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Infant Amir Abu Saaluk was killed when a relative struck him with his car
Bedouin residents protest deficient infrastructure
In wake of another Bedouin infant being killed when struck by relative's car in Negev, region's citizens decry lack of basic infrastructure, secure public spaces in which children can play; 'Children want to breathe air. They want to play, but have nowhere to do it except on roads,' says resident; 10 children died when struck by cars so far this year.

Adam (37) and Ansa (33) Abu Saaluk celebrated the birth of their seventh son mere days ago, but their joy turned to immense grief when another son, 18 month old Amir, died when a relative inadvertently struck him with his car this past Thursday.

 

 

"It's an unspeakable disaster, and they're having a hard time coping with it. The family members are still in dire straits psychologically. They celebrated their son's birth only days ago and kept talking about him. They never thought they would be given such devastating news about another child," a relative of the parents said.

 

18-month-old Amir Abu Saaluk was killed when a relative, who didn't notice him, struck him with his car
18-month-old Amir Abu Saaluk was killed when a relative, who didn't notice him, struck him with his car
 

The relative added all of his other brothers keep asking about Amir. "He was special. His brothers are asking when he'll return. The pain will linger," he lamented.

 

Three children were killed in the Negev during the past month alone when they were struck by cars. Near the village of Azazme, a 6-year-old girl was mowed down by her own father who was driving a minibus. Earlier, a driver hit and killed a two-year-old in Kuseife. The driver fled the scene but was later located and brought in for questioning.

 

'There's nowhere to play, only on the road'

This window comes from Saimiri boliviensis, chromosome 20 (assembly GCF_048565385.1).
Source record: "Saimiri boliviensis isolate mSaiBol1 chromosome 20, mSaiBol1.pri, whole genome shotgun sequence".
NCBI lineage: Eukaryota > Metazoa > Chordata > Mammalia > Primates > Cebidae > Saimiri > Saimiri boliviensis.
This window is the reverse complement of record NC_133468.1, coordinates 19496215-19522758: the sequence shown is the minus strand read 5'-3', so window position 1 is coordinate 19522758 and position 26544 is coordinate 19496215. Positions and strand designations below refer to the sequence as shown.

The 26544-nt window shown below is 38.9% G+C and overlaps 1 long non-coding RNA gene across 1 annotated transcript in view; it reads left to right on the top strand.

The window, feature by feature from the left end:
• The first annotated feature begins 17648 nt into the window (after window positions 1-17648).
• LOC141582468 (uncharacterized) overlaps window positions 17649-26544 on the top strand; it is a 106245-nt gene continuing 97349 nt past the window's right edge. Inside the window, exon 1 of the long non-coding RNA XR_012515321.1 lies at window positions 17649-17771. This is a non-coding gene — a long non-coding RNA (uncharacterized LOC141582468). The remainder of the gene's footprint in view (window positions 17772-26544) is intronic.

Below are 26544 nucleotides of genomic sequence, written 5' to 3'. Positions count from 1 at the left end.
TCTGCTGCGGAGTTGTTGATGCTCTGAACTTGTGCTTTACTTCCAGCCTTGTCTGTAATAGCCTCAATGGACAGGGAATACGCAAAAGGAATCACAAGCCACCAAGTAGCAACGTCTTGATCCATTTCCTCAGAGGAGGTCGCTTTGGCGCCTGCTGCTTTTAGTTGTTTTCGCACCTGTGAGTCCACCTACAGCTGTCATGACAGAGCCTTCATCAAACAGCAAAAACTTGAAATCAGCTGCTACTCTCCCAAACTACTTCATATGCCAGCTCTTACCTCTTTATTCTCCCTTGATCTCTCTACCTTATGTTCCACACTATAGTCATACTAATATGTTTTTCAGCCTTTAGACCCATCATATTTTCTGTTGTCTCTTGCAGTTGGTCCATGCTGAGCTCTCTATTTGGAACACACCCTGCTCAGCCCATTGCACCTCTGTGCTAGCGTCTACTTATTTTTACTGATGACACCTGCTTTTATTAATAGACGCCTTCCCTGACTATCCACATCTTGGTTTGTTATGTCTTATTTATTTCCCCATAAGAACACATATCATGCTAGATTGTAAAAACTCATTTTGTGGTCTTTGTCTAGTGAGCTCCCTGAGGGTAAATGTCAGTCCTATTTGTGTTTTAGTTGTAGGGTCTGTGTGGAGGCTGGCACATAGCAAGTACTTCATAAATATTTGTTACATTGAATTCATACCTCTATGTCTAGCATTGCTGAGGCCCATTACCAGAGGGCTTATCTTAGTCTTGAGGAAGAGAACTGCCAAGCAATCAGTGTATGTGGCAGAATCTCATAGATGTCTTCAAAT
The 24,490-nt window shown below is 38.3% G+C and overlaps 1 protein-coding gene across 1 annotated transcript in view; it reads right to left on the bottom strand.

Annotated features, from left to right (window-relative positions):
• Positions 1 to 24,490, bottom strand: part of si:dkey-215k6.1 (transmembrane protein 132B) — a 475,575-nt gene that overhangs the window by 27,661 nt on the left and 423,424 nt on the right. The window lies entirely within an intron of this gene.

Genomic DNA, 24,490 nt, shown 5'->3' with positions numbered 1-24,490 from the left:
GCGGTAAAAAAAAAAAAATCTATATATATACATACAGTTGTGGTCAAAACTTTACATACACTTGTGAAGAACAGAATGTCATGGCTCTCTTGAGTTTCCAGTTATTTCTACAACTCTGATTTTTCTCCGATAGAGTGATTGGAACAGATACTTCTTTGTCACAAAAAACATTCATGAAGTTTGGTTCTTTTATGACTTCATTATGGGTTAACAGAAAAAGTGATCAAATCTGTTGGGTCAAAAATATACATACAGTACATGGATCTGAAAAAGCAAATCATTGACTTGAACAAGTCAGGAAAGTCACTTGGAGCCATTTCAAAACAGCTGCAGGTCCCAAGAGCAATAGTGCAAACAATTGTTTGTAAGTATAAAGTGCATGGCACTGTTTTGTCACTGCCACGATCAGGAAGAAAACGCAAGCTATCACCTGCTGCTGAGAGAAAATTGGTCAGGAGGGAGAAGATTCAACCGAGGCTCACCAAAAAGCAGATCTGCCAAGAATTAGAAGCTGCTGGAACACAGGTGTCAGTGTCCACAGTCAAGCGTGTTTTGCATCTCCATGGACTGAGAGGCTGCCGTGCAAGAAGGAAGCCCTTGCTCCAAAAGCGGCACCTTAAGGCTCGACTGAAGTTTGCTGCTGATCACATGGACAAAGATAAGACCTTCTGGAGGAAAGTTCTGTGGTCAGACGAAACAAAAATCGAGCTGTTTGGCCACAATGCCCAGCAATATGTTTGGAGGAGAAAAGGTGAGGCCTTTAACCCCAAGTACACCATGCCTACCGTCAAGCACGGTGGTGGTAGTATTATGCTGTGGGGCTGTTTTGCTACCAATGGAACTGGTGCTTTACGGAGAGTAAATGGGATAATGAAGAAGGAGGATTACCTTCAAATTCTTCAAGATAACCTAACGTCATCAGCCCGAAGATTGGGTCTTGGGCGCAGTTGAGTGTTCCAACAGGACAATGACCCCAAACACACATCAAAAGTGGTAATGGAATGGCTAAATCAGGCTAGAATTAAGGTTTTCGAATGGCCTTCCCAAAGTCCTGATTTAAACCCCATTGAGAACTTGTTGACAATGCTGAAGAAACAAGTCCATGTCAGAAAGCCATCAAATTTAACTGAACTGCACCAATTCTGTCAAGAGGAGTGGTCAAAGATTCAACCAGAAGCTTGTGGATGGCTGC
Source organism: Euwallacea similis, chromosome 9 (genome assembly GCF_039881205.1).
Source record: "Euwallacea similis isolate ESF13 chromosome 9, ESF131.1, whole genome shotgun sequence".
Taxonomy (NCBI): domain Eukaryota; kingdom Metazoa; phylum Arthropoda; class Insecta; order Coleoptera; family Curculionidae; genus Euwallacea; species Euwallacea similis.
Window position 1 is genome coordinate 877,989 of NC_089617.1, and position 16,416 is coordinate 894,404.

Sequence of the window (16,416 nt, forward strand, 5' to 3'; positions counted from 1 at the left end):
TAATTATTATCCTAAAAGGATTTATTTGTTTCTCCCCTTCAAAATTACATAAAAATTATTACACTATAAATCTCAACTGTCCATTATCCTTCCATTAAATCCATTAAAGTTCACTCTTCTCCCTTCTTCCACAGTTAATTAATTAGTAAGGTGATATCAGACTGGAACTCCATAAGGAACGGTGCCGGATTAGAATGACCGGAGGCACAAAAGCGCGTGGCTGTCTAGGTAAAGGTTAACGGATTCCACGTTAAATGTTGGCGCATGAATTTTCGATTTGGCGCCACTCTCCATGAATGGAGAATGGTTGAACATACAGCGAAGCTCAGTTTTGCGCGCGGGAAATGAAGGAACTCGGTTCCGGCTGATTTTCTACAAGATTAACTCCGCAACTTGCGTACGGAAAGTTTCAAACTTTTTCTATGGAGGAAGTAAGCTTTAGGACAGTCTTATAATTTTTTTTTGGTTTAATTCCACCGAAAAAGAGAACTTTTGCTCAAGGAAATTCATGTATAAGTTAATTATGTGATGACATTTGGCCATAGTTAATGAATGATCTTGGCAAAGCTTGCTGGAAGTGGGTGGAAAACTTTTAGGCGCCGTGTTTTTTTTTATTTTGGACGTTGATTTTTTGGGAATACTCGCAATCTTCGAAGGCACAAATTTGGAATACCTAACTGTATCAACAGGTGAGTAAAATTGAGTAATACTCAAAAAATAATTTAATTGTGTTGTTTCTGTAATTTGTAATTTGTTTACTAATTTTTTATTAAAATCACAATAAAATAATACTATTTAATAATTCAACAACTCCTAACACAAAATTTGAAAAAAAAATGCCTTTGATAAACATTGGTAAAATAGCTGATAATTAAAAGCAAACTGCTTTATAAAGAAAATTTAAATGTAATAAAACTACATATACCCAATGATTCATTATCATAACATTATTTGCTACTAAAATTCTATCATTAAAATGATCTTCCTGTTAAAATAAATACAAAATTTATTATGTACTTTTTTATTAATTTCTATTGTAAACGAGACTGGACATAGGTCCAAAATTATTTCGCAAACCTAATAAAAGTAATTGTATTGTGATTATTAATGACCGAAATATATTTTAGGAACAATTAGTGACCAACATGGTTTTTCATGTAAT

The Negev's residents have been suffering from infrastructural problems and a severe lack of roads for years, as well as a shortage of public spaces for recreation.

 

Many Bedouin towns lack basic infrastructure
Many Bedouin towns lack basic infrastructure

 

Ali Omar, who lives in a village near Nura, said, "We've been abandoned. We have no infrastructure, no roads and the schools are far away. It's especially dangerous for children, who are forced to play on the road. It's one of the things causing the vehicular accidents."

 

Another resident concurred. "This isn't a life, and we have no one to look after us. It hurts us this is the standard of living we've been forced to live. Children are always asking after public areas, soccer fields, but there's no one to supply them. Their questions are tearing our hearts asunder," she said.

 

"I can't keep them cooped up inside all the time. They want to breathe air. But they have nowhere to play except on the road," she exclaimed.

 

Bedouin children have little secure public spaces to play in
Bedouin children have little secure public spaces to play in

 

Data collected by the "Beterem – Safe Kids Israel" non-profit show that since 2008, 100 children died when they were struck by cars near their home. In 2016, six children died after being struck by cars, and in the current year ten have died in that fashion so far.

 

The most prominent age group of child casualties on the road is 0-4, making up 87 percent, with 88 percent of cases taking place in the home or the yard. The vast majority of victims—88 percent—are from the Arab sector, and 53 percent are Bedouins.

 

Beterem CEO Orly Silbinger said incidents involving children being wounded or killed by vehicles are extremely widespread among the Negev's Bedouin populace. "It may be prevented by increasing parents' awareness and taking the following actions: clearly separating children's' play areas and parking areas and looking around the car before driving off—because small children are too short to be noticed otherwise," she advised.

 

In light of the grim data showing the highest mortality rates for children in accidents in Israel attributed to the Bedouin population, Beterem decided—in collaboration with the Ministry of Agriculture's Authority for Development and Settlement of the Bedouins in the Negev—to spearhead a joint program to promote child safety in nine of the region's local Bedouin communities.

 

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